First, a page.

Eradicate Child Labour with Social Dialogue

From the farm fields of Moldova to Ghana’
s Volta Lake fisheries; from a small repair shop in India to a tobacco
plantation in Argentina… employers and trade unions are fighting to eradicate a worldwide plague: child labour. Since the creation of the ILO in 1919, trade unions and employers’ organizations
have worked both separately, and together, to bring an end to child labour. They are collaborating through tripartite
social dialogue, the interactive conversation between employers,
workers organizations and government. After almost a century of engagement in the
ILO, employers’ organizations and trade unions
are finding ever more innovative approaches to successfully eradicate the worst forms
of child labour worldwide. Starting in the late 1990’s, the General Agricultural Workers Union, known as G-A-W-U, an affiliate of Ghana’s
Trade Unions Congress, began to take action to eliminate the worst
forms of child labour all across Ghana’s vast agricultural sector
and inland fishing community. For generations, children have worked the
fisheries of Volta Lake, casting nets and diving down to free them, risking injury and death with every dive. Thanks to G-A-W-U, more than 350 children in ten communities
around the lake have been taken out of child labour and placed in schools and vocational training
programs of their choice. Many of the former child labourers now act
as peer educators, explaining to other children the dangers of
child labour. [Edwina Etekef]
To all those who are not in school, I urge them to at least learn a trade so that they can take care of themselves financially
like I am doing now. [Andrews Addoquaye]
I come from areas where we have collective agreements in place. We have a clause in the collective agreement which says that it’s the responsibility of
both the employer and the union to ensure that child labour does not exist
within the workplace so we signed this and then we are adhering
to it and then we have door to door talk with the
employers, so that child labour does not exist where
trade unions exist. The Ghana Employers’ Association has been
working with its member companies, in developing codes of conduct to eradicate
child labour throughout its members’ supply chains. So far eleven member companies are actively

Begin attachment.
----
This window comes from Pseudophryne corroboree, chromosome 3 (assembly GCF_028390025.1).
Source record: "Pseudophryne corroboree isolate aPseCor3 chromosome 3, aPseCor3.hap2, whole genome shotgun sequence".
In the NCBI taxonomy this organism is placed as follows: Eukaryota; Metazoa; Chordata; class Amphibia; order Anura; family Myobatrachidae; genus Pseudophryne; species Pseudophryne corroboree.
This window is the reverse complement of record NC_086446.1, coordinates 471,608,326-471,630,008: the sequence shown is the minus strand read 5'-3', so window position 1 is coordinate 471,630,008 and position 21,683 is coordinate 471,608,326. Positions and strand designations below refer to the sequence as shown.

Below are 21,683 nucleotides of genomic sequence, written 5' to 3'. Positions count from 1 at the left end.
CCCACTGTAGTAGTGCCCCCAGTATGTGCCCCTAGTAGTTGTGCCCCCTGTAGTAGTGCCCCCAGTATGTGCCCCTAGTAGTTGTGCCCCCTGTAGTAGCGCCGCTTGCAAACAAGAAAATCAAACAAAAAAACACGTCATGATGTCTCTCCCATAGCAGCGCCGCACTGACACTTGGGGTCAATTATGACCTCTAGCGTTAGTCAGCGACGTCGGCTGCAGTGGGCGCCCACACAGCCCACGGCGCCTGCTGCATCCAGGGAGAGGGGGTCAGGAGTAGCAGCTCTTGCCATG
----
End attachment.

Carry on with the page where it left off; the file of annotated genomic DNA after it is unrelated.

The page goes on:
implementing the code, and according to the Association about three million informal workers in Ghana’s
vast palm oil sector are affected. One of the most enthusiastic adopters of the
code has been “Norpalm, Ltd.” which produces crude palm oil for industrial
use and the domestic soap market. Ghana Employers’ Association also made a
compelling case for its members, explaining why child labour is bad for business. [Alex Frimpong]
Employers have to come to a clear understanding that anything that happens in the supply chain
will be attributed to them. [Joseph Akwesi Bawuah]
Child labour has become an international issue. So if you are an employer and you want to
remain in business, you must be anti-child labour compliant. Norpalm organized sensitization and awareness-raising
programs not only on the farms but in the surrounding villages, in cooperation
with village leaders. [John Ocran]
What the ILO and the Ghana Employers association were saying, they understood it and they accepted the challenge. They accepted the fact, that their children
are their own, and therefore they should not misuse them. In Ghana’s cocoa growing regions, the GAWU trade union took a similar approach
using social dialogue, engaging communities and traditional authorities, and organizing farmers into unions and cooperatives. The GAWU approach is comprehensive: from helping organize local clubs which stage
dramas explaining the dangers of child labour. More than 4.000 people have benefitted from
GAWU’s initiative in all seven of the cocoa growing regions. Since the 1990s, GAWU’s campaign to eradicate child labour